Why Wisconsin, not Illinois is the Northwestern Opponent at Wrigley Field

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Tuesday morning saw the Chicago Cubs and Northwestern athletics “announce” during a news conference at Wrigley Field that NU will play the Wisconsin Badgers in a 2020 college football game. In having 2020 vision, you’ll see that NU was forced to choose between one of two Ryan Field home dates that could be moved to the Friendly Confines. 

Obviously, the park’s main tenants, the Chicago Cubs, are kind of busy with it each September, and having reached the last three Naitonal League Championship Series, likely using it in October too.  

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So that left home games against Wisconsin and Illinois as the only options. NU “hosted” the Illini last time, in 2010, and got annihilated 48-27. So why are they going with Bucky this time?

Quoting the Chicago Tribune story from last Thursday:

 “only two 2020 dates were possible: Nov. 7 against Wisconsin and Nov. 28 versus Illinois. (Northwestern is off Nov. 14 and plays at Minnesota on Nov. 21.) Just as Illinois moved its 2017 and 2019 games against Northwestern from Soldier Field to Memorial Stadium in Champaign, Northwestern does not want its in-state rival to get a marketing boost from a game at Wrigley Field.”

NU Athletic Director Dr. Jim Phillips was asked why Wisconsin was the optimal opponent and optimal game.

“Well, we’re not going to play here in September, and October baseball has a home here, so that cuts out all the October dates, so it really came down to November, and just the opportunity to bring Wisconsin here,” Phillips responded.

“I have a very close relationship with Barry Alvarez, it makes sense from a date stand point, makes sense from a timing stand point,  a I think it’s going to be a great opponent for us.”

All of what Phillips said and the Tribune reported about why Wisconsin was chosen over the Illini is all true of course, but it doesn’t tell the whole story.

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When the University of Illinois decided to move the Soldier Field “home” games against NU back to Champaign, they cited a desire to have conference rivalry games on campus as the reason.

While that rationale is technically true, in the big picture, it’s obviously party line corporatespeak nonsense, and while Illinois without a doubt has no interest in helping Northwestern in the marketing and branding arms race, the real answer was apparent- very poor attendance.

Given how awful the attendance was for that game on the Saturday after Thanksgiving in 2015 at Soldier Field, it’s understandable why one would want to avoid scheduling these two teams within the city limits again.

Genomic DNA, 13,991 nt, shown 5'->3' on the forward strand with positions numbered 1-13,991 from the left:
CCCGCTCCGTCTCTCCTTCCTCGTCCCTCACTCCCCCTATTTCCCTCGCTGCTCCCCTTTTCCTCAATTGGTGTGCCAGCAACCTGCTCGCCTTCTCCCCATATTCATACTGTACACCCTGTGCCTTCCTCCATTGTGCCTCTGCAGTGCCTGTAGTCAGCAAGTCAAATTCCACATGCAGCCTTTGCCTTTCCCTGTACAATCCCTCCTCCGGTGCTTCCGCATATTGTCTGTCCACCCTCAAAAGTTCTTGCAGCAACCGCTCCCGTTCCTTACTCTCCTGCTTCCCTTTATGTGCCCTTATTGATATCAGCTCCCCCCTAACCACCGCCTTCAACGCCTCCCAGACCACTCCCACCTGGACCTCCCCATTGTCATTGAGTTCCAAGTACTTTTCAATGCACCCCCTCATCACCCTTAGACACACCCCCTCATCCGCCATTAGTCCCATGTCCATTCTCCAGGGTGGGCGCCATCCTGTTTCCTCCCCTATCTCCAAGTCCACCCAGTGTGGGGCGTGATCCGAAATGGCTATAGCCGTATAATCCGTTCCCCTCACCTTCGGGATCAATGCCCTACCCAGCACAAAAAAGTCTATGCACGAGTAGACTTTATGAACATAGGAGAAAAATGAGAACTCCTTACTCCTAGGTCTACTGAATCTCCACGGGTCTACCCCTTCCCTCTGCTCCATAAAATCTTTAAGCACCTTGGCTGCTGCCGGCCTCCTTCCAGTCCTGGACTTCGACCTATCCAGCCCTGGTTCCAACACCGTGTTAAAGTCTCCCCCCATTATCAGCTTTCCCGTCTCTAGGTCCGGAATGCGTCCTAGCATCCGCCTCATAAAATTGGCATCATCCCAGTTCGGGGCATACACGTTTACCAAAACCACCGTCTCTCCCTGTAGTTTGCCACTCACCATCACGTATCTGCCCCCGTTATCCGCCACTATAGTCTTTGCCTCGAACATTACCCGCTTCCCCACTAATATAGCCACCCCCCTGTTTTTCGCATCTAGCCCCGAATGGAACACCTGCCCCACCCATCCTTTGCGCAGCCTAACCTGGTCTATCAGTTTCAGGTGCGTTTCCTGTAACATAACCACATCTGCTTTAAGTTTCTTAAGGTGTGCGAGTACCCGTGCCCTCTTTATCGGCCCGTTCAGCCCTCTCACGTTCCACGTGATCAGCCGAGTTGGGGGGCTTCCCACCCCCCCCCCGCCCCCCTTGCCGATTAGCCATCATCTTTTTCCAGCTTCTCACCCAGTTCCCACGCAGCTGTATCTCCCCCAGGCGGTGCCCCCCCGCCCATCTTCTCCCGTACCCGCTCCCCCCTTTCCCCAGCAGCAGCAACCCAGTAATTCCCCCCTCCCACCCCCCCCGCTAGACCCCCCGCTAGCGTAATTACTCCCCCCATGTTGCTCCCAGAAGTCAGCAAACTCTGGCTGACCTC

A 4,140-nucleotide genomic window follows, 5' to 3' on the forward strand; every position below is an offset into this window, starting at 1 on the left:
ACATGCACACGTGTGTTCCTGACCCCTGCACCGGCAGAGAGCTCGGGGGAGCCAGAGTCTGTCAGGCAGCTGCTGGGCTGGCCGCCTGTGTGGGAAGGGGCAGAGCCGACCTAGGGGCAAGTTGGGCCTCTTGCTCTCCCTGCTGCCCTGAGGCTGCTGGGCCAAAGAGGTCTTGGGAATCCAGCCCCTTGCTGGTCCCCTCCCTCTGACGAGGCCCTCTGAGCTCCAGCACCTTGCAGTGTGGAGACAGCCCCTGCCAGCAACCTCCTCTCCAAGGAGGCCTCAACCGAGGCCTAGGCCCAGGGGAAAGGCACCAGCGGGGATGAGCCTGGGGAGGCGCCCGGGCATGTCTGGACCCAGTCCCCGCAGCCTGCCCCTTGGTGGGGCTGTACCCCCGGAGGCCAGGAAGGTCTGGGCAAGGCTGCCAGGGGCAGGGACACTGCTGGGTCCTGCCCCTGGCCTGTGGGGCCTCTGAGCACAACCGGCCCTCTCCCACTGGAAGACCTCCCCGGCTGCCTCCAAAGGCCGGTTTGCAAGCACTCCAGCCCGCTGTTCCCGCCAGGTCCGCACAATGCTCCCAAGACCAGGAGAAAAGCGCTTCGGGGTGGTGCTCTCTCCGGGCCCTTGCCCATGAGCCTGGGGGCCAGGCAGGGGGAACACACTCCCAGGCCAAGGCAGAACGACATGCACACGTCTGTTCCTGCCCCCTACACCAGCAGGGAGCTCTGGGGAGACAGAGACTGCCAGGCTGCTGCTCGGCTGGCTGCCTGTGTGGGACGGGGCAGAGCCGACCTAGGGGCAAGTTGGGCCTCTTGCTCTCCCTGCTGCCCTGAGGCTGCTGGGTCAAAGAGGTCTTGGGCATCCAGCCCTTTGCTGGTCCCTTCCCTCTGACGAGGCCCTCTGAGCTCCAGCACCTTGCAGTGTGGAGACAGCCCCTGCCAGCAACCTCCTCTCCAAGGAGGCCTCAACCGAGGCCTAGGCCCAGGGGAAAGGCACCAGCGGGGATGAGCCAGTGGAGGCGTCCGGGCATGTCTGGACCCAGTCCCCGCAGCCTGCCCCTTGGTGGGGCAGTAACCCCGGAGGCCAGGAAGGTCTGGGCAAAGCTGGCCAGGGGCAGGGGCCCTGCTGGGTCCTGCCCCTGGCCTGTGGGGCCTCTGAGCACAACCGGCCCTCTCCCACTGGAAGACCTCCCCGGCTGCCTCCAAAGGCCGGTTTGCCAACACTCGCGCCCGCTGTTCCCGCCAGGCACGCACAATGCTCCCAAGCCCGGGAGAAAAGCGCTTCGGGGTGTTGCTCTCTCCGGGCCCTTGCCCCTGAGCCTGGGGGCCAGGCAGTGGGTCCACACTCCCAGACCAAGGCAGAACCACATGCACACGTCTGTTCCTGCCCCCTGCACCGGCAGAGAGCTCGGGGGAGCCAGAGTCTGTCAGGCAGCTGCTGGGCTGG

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A 2014 New York Times study claimed that Chicago “may have the most intricate set of loyalties of any city in the country. Those loyalties are split among Notre Dame, Michigan, Illinois, Ohio State and Northwestern.”

That’s also the order of popularity in Chicago- ND #1, UM #2, Illini #3 and so on.

Since the “Wrigleyville Classic” in 2010, when Mikel Leshoure ran for a school record 330 yards (all towards one end zone, more on that later in the next post) to propel the Illini to a blowout win over the Wildcats, much has changed. The next season Illini head coach Ron Zook was fired and the program made a sharp nose dive under the next regime, led by Tim Beckman/Bill Cubit. 

The stark degradation has continued under Cubit’s replacement Lovie Smith and doesn’t show any signs at all of recovering any time soon. Right now, scheduling the Illini for any kind of high profile game is a very risky proposition. They have only beaten NU twice since the Wrigleyville Classic and the decline of their on field product has of course led to a massive drop-off in visibility and general interest.

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Things of course could change between now and 2020, but the program has a lot of ground to make up if they are to be relevant again in just two seasons from now.

In the 2010s Wisconsin has established themselves as the perennial power of the B1G West and their presence creates the potential for national buzz as this will likely be the Wildcats’ biggest and most important home game on the schedule. Maybe we’ll even see the return of ESPN’s three hour sponsored content program masquerading as a college football preview show known as “College Gameday back at 1060 W. Addison. 

Paul M. Banks runs The Sports Bank.net and TheBank.News, which is partnered with News Now. Banks, a former writer for the Washington Times, NBC Chicago.com and Chicago Tribune.com, currently contributes regularly to WGN CLTV and the Tribune company’s blogging community Chicago Now.

Follow him on TwitterInstagramSound Cloud, LinkedIn and YouTube.

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